Intravenous administration of drugs
Administration of intravenous medication can be defined as the process within which a solution or medication is introduced, using a vein, into the circulatory system. This route of administration began to emerge from the 1850s. Today, it is estimated that the number of patients receiving intravenous treatment is as high as 85% of the population using hospital services. These figures may differ in maternity services, where a significant number of women have an uneventful childbirth experience. In spite of this, there will be a proportion of women requiring intravenous medication. Therefore, it is important that midwives understand the safety implications and the principles behind optimum administration of intravenous medication.
Although essential at times, the use of intravenous drugs does not come without risks. National data highlights that there are more than 85 000 reported medication incidents in the NHS per year. The high proportion of incidents highlights safety concerns, with scope for potential errors in: prescribing, administering medication, patient monitoring, patient factors, human factors and environmental factors. Besides this, there are a number of complications that can also arise when administering drugs using the intravenous route. These include: phlebitis, speed shock and extravasation. Research shows that, although rare, the risk of death is increased when errors occurred using intravenous administration of medication. Studies have highlighted inconsistencies in clinical practice in reference to the preparation and/or administration of intravenous medication, which could partially be due to the lack of standardised guideline to use in practice. The National Institute for Health and Care Excellence (NICE) published general guidelines for hospital use of intravenous fluid therapy in adults, but there is not specific national guidance for using intravenous medication. Instead, different organisations may choose to design Trust-specific guidelines, instructing practitioners on preparation procedures, compatibilities/incompatibilities and safety precautions. It is important to take into account patient variables such as dose-response relationship and inter- and intraindividual variability to ensure safe practice.
Methods and equipment
Administration of intravenous medication can take place using a variety of methods, which include: intravenous bolus, intermittent infusion or continuous infusion. The choice for using one method over another will be determined by the drug to be administered, the manufacturer’s advice, the medical prescription and the desired effect of the drug. The British National Formulary (BNF) has guidance on preparation of intravenous medication for all drugs licensed to be used in the UK. The equipment to use is as varied as there are manufacturers. Irrespective of this, the primary items required are included in Box 74.1 and Figure 74.1.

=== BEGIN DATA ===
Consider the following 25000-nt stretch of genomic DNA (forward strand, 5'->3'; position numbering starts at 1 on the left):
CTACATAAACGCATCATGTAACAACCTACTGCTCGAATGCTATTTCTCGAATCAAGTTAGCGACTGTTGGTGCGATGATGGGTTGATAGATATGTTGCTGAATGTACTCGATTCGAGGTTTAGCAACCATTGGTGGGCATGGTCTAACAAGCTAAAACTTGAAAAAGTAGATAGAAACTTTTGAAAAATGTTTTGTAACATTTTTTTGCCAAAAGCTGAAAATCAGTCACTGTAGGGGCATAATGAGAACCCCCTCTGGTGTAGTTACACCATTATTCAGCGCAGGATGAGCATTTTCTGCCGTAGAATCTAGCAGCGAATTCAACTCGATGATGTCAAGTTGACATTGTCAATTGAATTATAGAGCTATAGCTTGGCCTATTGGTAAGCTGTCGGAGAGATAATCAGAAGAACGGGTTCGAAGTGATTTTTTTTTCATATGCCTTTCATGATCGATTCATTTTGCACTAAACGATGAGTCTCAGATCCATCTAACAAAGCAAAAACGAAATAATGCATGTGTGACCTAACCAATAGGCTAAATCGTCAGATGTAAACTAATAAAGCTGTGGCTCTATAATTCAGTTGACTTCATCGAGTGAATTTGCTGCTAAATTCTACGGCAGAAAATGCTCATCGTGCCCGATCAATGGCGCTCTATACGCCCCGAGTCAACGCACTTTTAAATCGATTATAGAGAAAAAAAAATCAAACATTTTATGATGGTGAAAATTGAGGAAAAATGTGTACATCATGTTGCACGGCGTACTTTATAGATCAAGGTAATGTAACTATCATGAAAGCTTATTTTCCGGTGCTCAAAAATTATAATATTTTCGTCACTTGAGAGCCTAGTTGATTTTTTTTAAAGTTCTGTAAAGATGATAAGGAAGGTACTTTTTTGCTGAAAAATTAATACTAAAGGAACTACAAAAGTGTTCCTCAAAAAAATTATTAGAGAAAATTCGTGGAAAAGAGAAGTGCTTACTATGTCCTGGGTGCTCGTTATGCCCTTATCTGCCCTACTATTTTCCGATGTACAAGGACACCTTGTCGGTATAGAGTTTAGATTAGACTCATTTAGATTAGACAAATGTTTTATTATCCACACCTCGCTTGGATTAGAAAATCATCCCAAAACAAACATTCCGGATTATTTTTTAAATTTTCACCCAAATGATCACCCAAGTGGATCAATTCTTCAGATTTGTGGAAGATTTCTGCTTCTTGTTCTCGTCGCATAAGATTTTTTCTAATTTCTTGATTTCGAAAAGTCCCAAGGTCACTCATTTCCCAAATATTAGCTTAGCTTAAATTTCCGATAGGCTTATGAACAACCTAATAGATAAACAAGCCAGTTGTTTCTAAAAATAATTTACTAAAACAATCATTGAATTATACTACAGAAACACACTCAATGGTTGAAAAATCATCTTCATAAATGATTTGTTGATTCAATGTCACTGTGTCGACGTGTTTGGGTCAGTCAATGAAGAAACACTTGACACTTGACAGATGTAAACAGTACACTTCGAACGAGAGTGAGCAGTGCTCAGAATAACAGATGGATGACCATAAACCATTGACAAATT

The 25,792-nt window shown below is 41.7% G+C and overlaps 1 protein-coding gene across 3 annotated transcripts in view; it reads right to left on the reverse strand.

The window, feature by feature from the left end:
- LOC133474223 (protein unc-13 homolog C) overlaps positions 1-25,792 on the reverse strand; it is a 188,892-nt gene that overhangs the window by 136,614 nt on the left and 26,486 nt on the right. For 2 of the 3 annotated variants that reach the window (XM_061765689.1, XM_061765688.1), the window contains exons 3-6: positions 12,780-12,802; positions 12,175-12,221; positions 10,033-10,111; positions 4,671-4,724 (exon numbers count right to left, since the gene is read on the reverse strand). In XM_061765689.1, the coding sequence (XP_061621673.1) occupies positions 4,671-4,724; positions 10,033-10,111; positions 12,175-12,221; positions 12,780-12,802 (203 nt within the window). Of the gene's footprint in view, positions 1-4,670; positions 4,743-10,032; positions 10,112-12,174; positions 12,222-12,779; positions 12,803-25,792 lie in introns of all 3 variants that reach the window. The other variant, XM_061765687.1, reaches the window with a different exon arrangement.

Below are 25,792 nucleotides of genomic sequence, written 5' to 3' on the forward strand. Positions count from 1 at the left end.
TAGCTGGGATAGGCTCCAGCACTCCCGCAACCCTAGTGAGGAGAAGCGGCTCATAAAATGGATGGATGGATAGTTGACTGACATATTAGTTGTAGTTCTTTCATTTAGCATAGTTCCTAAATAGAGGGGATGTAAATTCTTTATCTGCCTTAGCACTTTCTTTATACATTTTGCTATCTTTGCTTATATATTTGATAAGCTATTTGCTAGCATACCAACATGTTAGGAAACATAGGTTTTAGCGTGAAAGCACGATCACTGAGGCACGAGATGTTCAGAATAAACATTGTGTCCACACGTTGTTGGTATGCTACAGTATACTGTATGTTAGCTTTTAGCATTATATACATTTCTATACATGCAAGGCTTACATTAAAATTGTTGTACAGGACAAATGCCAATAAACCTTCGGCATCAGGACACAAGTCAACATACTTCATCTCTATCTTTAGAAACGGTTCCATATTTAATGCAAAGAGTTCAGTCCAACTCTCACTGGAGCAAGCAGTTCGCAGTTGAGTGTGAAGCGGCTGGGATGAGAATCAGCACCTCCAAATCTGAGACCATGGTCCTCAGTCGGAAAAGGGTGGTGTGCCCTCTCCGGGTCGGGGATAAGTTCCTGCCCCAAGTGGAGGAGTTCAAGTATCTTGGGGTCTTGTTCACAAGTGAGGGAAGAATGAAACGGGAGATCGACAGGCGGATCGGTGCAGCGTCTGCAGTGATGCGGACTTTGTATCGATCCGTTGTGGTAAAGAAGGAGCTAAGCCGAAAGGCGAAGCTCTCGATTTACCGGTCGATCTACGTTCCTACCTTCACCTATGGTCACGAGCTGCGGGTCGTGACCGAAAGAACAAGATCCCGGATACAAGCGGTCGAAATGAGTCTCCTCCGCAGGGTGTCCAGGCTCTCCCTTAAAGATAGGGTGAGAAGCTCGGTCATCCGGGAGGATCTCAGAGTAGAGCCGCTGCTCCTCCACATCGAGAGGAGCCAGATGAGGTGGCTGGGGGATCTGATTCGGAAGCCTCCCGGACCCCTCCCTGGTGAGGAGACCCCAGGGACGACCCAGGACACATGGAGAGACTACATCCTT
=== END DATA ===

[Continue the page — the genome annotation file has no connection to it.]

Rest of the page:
The Royal Marsden Manual of Clinical Nursing Procedures provides extensive step-by-step guidance relating to administration of intravenous drugs (Dougherty and Lister 2015). Consent must be obtained and the records checked for drug allergy. The following process constitutes a summary:
- In the patient’s prescription chart, check for patient’s details, drug, dose, date and time of administration, route of administration, prescriber’s signature and date, prescription advice and any potential interactions. Two qualified practitioners should undertake these checks.
- Wash your hands with soap and water or antibacterial alcohol gel.
- In an aseptic room, prepare the drug following the manufacturer’s and/or BNFs advice.
- Prime the line.
- Prepare the flush solution.
- Place all equipment in a clean tray and dispose of all needles, unless it is strictly necessary to use these during the administration process.
- Wash your hands before approaching the patient.
- Ensure the five rights of medication administration: patient, medication, dose, route and time. Some experts expand these to 10 rights, adding right education, documentation, right to refuse, assessment and evaluation.
- Inspect the insertion site.
- Wash your hands and put on protective equipment (gloves, apron).
- Clean the cannula cap or extension with 2% chlorhexidine swab.
- Flush the line with 10 mL of 0.9% of NaCl for injection. Ensure patency and patient’s response.
- Connect the primed intravenous line to the cannula whilst clamped. Insert the tubing into an infusion pump, if appropriate.
- Open the roller clamp and adjust the flow rate, as per prescription.
- Ensure the patient is comfortable.
- Remove gloves/apron; wash hands.
- Monitor the patient and the flow rate regularly.
- At the end of the infusion, disconnect equipment.
- Flush the line with 10 mL of 0.9% NaCl.
- Clean the injection site of the cap with 2% chlorhexidine swab.
- Safely discard the utilised equipment and document the intervention in the patient’s notes.
Midwives are the lead healthcare professional with expertise to care for women during the childbirth period, when pregnancy is uneventful; they also work as part of the multidisciplinary team in delivering care for women in need of specialist care by a qualified doctor. Midwives must always apply the four principles as guided by the NMC Code. In regards to administration of intravenous fluids, midwives must work under their scope of practice, meeting practice standards as stated by their regulatory body. Medicines management is one of the essential skills clusters in the Standards for Competence for Registered Midwives and specific guidelines exist within the NMC to support midwives’ practice. Midwives must ensure they adhere to the Trust’s policy and undertake any training that is required prior to administering intravenous medication. They must adhere to documentation guidelines, which includes incident reporting.